The prevalence of crash risk factors in a population-based study of motorcycle riders

de Rome, Liz, Fitzharris, Michael, Baldock, Matthew, Fernandes, Ralston, Ma, Alice and Brown, Julie 2016, The prevalence of crash risk factors in a population-based study of motorcycle riders, Injury, vol. 47, no. 9, pp. 2025-2033, doi: 10.1016/j.injury.2016.03.033.

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Title The prevalence of crash risk factors in a population-based study of motorcycle riders
Author(s) de Rome, LizORCID iD for de Rome, Liz
Fitzharris, Michael
Baldock, Matthew
Fernandes, Ralston
Ma, Alice
Brown, Julie
Journal name Injury
Volume number 47
Issue number 9
Start page 2025
End page 2033
Total pages 9
Publisher Elsevier
Place of publication Amsterdam, The Netherlands
Publication date 2016-09
ISSN 0020-1383
Keyword(s) motorcycle
crash risk factors
Summary Introduction Motorcyclists represent an increasing proportion of road traffic casualties but, while factors associated with crashes are readily identifiable, little is known about the prevalence of those risk factors in the motorcycling population. Method A stratified random-sampling frame was used to survey the population of registered motorcycles owners in New South Wales (NSW) when they attended motor registry offices. The postal codes in the State database of registered motorcycle were used to stratify the population into quartiles based on socioeconomic characteristics and to determine sample weights. Results Participants (n = 506) represented 47% of eligible riders approached. On average participants were aged 43, rode 7 h/week and had 17 years of riding experience. Estimates based on multiple ownership rates suggest motorcycle registration numbers exceed the active riding population by approximately 15%. Less than half rode under 101 km/week, 25% rode over 300 km/week and just 42% rode every day. More rode frequently for leisure (70%) than for commuting (53%) and over half rarely rode in dark (52%) or wet (67%) conditions. Most wore protective clothing – helmets (100%), jackets (82%), pants (56%), boots (57%) and gloves (73%). Those with traffic infringements (32%) were mostly for driving (25%), not riding (10%) offences. In the past year, 13% had one or more motorcycle crashes including minor spills and 76% one or more near-crash experiences. The youngest riders (15–19) reported the highest rates of exposure in kilometres, hours, frequency of riding and commuting. They also reported lower crash involvement (3%) but more near-crashes (80%). Conclusions This study provides an account of the prevalence of key risk factors across age groups in a population of active motorcycle riders in NSW. Novice riders were represented in all age groups although most novices were under 40 years. These data can be used to guide the development of targeted countermeasures aimed at improving motorcycling safety for riders of different age groups.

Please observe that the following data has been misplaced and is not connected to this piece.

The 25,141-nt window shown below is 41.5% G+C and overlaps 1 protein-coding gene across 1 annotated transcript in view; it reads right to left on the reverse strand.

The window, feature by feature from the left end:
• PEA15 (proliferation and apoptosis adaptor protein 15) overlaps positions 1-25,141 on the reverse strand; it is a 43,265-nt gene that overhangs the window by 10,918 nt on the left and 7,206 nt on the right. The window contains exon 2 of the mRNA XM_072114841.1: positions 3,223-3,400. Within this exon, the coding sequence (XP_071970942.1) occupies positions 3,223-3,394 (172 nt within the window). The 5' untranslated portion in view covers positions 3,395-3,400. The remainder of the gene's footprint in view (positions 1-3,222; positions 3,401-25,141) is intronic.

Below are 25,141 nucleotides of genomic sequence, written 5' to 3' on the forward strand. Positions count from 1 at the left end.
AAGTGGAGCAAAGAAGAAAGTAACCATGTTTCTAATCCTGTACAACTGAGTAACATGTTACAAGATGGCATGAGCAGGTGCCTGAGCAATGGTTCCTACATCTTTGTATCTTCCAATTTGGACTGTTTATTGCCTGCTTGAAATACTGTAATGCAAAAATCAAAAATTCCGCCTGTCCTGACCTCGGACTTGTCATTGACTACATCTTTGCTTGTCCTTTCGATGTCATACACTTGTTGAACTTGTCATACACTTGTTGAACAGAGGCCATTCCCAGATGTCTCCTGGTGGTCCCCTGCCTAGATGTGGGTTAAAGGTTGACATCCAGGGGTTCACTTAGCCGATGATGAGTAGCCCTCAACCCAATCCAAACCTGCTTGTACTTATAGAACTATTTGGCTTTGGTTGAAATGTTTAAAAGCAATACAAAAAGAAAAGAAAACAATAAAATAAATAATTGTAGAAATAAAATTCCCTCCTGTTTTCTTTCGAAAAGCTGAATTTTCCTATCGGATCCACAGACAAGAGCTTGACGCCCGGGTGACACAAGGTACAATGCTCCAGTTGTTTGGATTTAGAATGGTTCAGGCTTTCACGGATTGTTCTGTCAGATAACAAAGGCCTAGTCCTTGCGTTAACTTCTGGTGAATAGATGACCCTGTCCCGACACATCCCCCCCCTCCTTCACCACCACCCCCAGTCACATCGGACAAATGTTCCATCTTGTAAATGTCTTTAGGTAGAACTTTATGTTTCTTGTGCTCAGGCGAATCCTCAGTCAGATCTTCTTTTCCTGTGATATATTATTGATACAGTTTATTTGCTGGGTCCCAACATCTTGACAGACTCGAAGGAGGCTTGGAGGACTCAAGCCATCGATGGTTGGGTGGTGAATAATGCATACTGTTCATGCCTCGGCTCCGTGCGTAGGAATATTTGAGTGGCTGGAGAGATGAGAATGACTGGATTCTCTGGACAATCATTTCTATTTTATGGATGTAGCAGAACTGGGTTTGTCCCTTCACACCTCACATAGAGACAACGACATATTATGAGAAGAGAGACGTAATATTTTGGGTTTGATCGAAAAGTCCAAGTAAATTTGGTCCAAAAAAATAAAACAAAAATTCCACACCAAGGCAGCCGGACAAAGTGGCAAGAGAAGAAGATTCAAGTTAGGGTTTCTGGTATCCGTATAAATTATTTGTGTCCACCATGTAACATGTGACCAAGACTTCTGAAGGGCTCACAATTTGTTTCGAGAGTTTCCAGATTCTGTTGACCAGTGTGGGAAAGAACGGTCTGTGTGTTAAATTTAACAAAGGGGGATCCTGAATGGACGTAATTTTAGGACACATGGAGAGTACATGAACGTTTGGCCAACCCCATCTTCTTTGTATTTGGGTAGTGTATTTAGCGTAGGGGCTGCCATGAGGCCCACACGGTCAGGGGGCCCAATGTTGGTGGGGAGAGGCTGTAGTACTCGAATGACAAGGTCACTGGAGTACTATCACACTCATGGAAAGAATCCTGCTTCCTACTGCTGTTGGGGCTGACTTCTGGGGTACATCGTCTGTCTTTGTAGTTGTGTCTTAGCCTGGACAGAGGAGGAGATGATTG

Language eng
DOI 10.1016/j.injury.2016.03.033
Field of Research 1103 Clinical Sciences
1110 Nursing
1117 Public Health And Health Services
Socio Economic Objective 0 Not Applicable
HERDC Research category C1.1 Refereed article in a scholarly journal
Copyright notice ©2016, Crown Copyright
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